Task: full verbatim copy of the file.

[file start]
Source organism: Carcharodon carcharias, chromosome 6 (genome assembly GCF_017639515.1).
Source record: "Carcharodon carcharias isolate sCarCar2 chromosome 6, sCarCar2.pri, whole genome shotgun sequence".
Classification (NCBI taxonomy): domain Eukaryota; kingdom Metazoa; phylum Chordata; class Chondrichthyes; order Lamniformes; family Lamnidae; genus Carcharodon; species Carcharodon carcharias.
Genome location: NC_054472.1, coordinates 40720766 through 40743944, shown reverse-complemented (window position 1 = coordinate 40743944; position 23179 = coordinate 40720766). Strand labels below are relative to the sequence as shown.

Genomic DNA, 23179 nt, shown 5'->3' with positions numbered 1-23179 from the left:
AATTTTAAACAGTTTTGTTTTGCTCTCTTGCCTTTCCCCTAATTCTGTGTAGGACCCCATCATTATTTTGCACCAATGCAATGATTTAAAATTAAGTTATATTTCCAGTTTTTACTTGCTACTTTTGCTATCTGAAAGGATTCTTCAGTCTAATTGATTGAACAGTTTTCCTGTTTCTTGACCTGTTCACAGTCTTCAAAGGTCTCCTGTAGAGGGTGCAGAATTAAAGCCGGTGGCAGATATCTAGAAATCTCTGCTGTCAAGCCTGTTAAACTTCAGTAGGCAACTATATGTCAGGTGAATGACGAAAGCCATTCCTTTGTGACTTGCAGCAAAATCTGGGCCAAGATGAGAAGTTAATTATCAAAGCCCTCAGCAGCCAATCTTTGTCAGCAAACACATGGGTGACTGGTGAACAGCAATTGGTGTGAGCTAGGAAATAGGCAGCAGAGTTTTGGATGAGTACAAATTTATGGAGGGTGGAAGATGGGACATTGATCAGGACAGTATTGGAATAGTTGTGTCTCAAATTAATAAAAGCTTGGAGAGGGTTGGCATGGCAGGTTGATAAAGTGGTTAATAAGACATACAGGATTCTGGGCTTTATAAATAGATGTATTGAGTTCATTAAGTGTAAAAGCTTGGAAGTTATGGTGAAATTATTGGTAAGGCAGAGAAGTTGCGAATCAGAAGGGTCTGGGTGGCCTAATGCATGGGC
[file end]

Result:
Source organism: Carcharodon carcharias, chromosome 6 (genome assembly GCF_017639515.1).
Source record: "Carcharodon carcharias isolate sCarCar2 chromosome 6, sCarCar2.pri, whole genome shotgun sequence".
Classification (NCBI taxonomy): domain Eukaryota; kingdom Metazoa; phylum Chordata; class Chondrichthyes; order Lamniformes; family Lamnidae; genus Carcharodon; species Carcharodon carcharias.
Genome location: NC_054472.1, coordinates 40720766 through 40743944, shown reverse-complemented (window position 1 = coordinate 40743944; position 23179 = coordinate 40720766). Strand labels below are relative to the sequence as shown.

Genomic DNA, 23179 nt, shown 5'->3' with positions numbered 1-23179 from the left:
AATTTTAAACAGTTTTGTTTTGCTCTCTTGCCTTTCCCCTAATTCTGTGTAGGACCCCATCATTATTTTGCACCAATGCAATGATTTAAAATTAAGTTATATTTCCAGTTTTTACTTGCTACTTTTGCTATCTGAAAGGATTCTTCAGTCTAATTGATTGAACAGTTTTCCTGTTTCTTGACCTGTTCACAGTCTTCAAAGGTCTCCTGTAGAGGGTGCAGAATTAAAGCCGGTGGCAGATATCTAGAAATCTCTGCTGTCAAGCCTGTTAAACTTCAGTAGGCAACTATATGTCAGGTGAATGACGAAAGCCATTCCTTTGTGACTTGCAGCAAAATCTGGGCCAAGATGAGAAGTTAATTATCAAAGCCCTCAGCAGCCAATCTTTGTCAGCAAACACATGGGTGACTGGTGAACAGCAATTGGTGTGAGCTAGGAAATAGGCAGCAGAGTTTTGGATGAGTACAAATTTATGGAGGGTGGAAGATGGGACATTGATCAGGACAGTATTGGAATAGTTGTGTCTCAAATTAATAAAAGCTTGGAGAGGGTTGGCATGGCAGGTTGATAAAGTGGTTAATAAGACATACAGGATTCTGGGCTTTATAAATAGATGTATTGAGTTCATTAAGTGTAAAAGCTTGGAAGTTATGGTGAAATTATTGGTAAGGCAGAGAAGTTGCGAATCAGAAGGGTCTGGGTGGCCTAATGCATGGGC